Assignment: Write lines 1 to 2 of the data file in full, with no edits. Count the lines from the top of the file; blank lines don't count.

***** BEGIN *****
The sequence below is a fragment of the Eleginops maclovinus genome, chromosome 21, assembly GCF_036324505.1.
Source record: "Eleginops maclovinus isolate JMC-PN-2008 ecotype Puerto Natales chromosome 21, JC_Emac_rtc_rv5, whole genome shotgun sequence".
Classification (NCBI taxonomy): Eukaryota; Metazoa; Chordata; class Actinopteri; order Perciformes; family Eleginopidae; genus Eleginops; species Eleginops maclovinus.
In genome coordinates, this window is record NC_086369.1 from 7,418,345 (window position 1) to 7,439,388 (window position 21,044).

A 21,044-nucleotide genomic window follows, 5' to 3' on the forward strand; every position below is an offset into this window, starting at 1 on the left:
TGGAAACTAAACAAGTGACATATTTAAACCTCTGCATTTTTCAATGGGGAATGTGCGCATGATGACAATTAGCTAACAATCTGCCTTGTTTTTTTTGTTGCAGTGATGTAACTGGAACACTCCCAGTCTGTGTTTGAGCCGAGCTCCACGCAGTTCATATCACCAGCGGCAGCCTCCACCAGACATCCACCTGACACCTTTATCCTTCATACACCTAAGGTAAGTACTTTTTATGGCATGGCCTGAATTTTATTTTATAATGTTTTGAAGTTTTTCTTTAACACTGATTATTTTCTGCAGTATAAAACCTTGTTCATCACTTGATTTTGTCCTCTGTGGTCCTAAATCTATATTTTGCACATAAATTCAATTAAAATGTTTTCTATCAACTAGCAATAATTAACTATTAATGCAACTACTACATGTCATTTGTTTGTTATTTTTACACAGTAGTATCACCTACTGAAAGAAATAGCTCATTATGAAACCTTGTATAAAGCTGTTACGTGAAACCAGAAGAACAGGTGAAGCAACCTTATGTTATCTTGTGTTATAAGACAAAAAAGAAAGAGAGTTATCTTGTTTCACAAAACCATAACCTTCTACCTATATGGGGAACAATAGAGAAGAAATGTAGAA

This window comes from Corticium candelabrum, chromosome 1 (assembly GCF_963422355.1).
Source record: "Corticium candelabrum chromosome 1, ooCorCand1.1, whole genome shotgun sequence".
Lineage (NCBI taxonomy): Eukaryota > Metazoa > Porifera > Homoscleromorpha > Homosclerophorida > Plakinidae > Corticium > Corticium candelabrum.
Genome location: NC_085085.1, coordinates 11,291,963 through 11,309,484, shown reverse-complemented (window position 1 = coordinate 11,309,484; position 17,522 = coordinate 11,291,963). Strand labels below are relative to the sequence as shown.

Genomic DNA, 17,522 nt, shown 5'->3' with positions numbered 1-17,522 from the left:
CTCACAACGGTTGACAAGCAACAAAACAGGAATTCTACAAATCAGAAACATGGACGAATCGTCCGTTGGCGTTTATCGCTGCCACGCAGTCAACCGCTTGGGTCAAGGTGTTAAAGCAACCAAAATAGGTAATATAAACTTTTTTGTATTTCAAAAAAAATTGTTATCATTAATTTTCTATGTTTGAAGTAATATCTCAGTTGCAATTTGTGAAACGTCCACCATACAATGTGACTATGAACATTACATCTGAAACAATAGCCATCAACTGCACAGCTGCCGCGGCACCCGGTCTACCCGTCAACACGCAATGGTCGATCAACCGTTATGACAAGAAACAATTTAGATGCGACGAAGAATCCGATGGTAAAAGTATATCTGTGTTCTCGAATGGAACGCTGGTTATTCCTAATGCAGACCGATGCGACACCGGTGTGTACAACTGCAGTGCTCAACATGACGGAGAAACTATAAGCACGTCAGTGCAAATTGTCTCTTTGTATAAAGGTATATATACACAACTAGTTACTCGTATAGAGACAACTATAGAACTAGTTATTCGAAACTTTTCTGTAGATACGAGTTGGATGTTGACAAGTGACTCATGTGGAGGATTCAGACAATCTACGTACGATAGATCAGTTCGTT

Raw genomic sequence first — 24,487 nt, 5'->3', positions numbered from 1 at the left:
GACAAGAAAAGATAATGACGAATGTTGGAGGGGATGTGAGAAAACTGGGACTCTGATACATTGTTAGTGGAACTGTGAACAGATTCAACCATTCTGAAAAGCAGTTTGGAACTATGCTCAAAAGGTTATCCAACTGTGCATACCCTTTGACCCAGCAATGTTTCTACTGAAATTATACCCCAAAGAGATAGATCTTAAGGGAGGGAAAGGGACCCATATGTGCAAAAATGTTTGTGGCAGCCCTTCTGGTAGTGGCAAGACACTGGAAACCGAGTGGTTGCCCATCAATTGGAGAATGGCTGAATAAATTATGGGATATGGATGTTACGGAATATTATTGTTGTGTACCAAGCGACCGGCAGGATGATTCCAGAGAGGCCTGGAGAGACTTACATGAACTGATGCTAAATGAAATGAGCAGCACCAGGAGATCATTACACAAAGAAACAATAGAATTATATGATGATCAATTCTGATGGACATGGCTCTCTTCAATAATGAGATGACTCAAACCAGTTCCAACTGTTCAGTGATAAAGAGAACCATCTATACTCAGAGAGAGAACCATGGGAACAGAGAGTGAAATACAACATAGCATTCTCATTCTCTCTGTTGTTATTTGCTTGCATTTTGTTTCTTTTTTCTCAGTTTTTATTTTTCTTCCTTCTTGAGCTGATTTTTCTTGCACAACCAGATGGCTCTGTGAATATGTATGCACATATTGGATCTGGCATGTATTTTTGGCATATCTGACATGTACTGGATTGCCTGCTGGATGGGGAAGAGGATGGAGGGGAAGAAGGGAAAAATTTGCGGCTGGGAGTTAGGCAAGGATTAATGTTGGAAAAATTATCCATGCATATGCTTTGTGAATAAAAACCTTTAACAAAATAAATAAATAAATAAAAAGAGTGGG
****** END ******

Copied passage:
The sequence below is a fragment of the Eleginops maclovinus genome, chromosome 21, assembly GCF_036324505.1.
Source record: "Eleginops maclovinus isolate JMC-PN-2008 ecotype Puerto Natales chromosome 21, JC_Emac_rtc_rv5, whole genome shotgun sequence".